Moreover, should any from this quartet crash into one another, the extremely capable Fernando Alonso and Lando Norris sat close behind, ready to leverage any slight opportunity. With the wheel-to-wheel racing ahead of them, a collision wasn’t unlikely, either. The high-speed battles literally went over the line, and time penalties could’ve demoted Perez or Leclerc down the order in their scraps for P2. Those final frenetic few laps of fighting were the best we’ve seen in 2022.
It’s easy to forget that the race entertained long before the Safety Car. The second restart was crucial to everything that followed before this point. After Ferrari hamstrung Sainz with harder tires on the first start, they put the polesitter on the same tire compound as Verstappen to give their driver a fighting chance to retain his lead. Not only did the Spaniard impressively manage to keep P1, but his defensive positioning let Perez and Leclerc attack Verstappen, resulting in bodywork damage to the world champion’s car. This in turn neutralized any possibility that Max could get to the front, and enjoy a serene victory where he manages the gap as we’re growing accustomed to seeing.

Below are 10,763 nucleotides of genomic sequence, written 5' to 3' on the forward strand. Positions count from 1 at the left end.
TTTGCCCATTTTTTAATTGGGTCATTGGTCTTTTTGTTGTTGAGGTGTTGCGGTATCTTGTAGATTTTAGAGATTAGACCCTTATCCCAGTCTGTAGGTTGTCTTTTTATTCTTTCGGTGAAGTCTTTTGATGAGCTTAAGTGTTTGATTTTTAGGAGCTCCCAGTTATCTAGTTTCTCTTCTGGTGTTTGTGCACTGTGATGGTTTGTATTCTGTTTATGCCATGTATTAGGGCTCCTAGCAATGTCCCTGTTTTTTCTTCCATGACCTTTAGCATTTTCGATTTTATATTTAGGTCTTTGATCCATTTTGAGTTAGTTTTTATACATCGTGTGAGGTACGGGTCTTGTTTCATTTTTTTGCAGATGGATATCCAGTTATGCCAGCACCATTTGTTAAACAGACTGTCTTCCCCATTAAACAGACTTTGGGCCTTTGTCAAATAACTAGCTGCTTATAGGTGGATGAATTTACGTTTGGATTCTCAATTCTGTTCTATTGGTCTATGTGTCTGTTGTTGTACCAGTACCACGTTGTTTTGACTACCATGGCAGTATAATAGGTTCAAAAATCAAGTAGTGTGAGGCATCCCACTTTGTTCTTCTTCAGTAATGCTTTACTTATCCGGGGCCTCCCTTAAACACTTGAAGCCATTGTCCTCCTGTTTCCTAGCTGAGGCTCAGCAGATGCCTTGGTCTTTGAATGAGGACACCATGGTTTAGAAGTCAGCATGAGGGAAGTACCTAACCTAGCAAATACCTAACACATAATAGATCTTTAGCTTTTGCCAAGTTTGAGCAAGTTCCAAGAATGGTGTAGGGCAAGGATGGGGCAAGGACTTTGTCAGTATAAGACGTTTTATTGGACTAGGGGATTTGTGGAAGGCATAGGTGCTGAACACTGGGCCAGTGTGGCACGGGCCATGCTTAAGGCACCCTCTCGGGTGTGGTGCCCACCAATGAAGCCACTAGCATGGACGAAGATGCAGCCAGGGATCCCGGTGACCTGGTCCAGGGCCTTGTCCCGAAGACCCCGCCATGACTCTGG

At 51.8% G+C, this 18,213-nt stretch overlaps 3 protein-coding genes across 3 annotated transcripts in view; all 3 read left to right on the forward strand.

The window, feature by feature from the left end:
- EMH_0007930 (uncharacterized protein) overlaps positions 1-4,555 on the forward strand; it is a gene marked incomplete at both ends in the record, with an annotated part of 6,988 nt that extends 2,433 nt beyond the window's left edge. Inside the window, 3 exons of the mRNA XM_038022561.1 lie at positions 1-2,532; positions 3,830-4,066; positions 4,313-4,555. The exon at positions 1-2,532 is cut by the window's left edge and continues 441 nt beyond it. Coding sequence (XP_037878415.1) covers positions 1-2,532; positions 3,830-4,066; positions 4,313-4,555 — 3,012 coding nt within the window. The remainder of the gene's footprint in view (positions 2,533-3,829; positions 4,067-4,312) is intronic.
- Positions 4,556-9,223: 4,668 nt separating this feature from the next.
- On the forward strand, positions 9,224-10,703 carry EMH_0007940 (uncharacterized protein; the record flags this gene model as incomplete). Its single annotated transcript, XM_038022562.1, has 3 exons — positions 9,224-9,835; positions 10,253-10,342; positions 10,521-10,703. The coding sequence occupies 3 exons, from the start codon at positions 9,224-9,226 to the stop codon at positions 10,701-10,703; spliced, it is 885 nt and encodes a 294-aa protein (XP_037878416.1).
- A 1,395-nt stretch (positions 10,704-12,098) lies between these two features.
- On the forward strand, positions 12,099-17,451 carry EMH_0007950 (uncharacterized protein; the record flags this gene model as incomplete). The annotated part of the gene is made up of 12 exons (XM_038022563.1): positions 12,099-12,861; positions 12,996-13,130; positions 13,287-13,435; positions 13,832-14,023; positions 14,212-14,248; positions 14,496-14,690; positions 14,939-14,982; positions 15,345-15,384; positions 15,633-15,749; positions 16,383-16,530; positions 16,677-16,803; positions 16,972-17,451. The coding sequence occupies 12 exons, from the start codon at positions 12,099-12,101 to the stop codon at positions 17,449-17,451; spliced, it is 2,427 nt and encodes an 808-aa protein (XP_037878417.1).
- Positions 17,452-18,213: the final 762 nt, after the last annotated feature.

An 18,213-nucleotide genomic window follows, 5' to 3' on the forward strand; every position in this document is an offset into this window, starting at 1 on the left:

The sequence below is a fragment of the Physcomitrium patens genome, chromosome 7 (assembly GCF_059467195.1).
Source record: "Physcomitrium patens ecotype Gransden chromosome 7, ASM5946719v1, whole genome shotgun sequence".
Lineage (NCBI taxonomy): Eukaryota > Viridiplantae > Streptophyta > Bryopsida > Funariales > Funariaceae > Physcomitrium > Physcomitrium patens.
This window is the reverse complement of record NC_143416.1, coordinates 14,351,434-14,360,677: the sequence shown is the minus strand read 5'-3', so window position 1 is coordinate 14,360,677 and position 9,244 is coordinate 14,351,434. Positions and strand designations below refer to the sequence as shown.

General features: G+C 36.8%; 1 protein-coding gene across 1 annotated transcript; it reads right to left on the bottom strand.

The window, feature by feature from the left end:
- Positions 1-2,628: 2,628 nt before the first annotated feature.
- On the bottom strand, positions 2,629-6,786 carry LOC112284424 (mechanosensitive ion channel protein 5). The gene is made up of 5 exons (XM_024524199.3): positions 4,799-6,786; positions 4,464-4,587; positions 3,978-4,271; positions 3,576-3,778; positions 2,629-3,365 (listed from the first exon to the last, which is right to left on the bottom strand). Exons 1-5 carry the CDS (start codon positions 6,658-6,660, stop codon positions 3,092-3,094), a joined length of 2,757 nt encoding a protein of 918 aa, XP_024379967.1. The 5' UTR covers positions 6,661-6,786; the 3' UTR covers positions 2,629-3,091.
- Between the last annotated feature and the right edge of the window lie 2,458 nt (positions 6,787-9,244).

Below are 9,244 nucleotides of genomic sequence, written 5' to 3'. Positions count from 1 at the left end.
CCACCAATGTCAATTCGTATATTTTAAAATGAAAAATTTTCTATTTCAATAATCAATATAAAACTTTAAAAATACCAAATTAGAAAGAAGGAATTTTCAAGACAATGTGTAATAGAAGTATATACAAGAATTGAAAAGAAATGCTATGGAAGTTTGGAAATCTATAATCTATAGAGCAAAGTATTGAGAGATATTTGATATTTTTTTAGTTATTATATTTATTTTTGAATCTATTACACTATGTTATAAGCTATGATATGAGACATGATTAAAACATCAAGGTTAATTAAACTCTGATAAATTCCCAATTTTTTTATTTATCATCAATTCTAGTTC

Later, we had the rivalry elements of Sainz and Leclerc come to the fore with the Scuderia not opting for a number one driver role within their team. Against a backdrop of Ferrari’s engine costing both drivers this season, and the Monaco pit stop blunder still stinging Leclerc, the strategic calls to try and keep a Ferrari in the lead were fascinating. Even better, there was the added pressure of time on any Ferrari decision-making thanks to Hamilton repeatedly setting fastest laps behind. The whole race had many subplots to add intrigue to the main 200mph main event.
For me, the lack of shock made the race so thrilling. There wasn’t an external factor like rain or a tire explosion or something else unexpected. Esteban Ocon trundling to a halt wasn’t a ‘wow’ moment, but it laid the chess pieces out perfectly for us to see how unpredictable the Grand Prix’s final laps would be. It was like watching a thrilling final act of a suspenseful movie where every scene, or in this case, lap was tenser than the last. This (abridged) quote from Alfred Hitchcock describes shock and suspense.
Let’s suppose that there is a bomb underneath this table between us. Nothing happens, and then all of a sudden, “Boom!” There is an explosion. The public is surprised, but prior to this surprise, it has seen an absolutely ordinary scene of no special consequence.
Now, let us take a suspense situation. The bomb is underneath the table, and the public knows it. The public is aware the bomb is going to explode, and the same innocuous conversation becomes fascinating because the public is participating in the scene. The audience is longing to warn the characters on the screen: “You shouldn’t be talking about such trivial matters. There is a bomb beneath you, and it is about to explode!”
F1 can often be shocking, but the 2022 British Grand Prix was an exercise in suspense, which is why this race was a masterpiece.
Originally published at Fortloc.com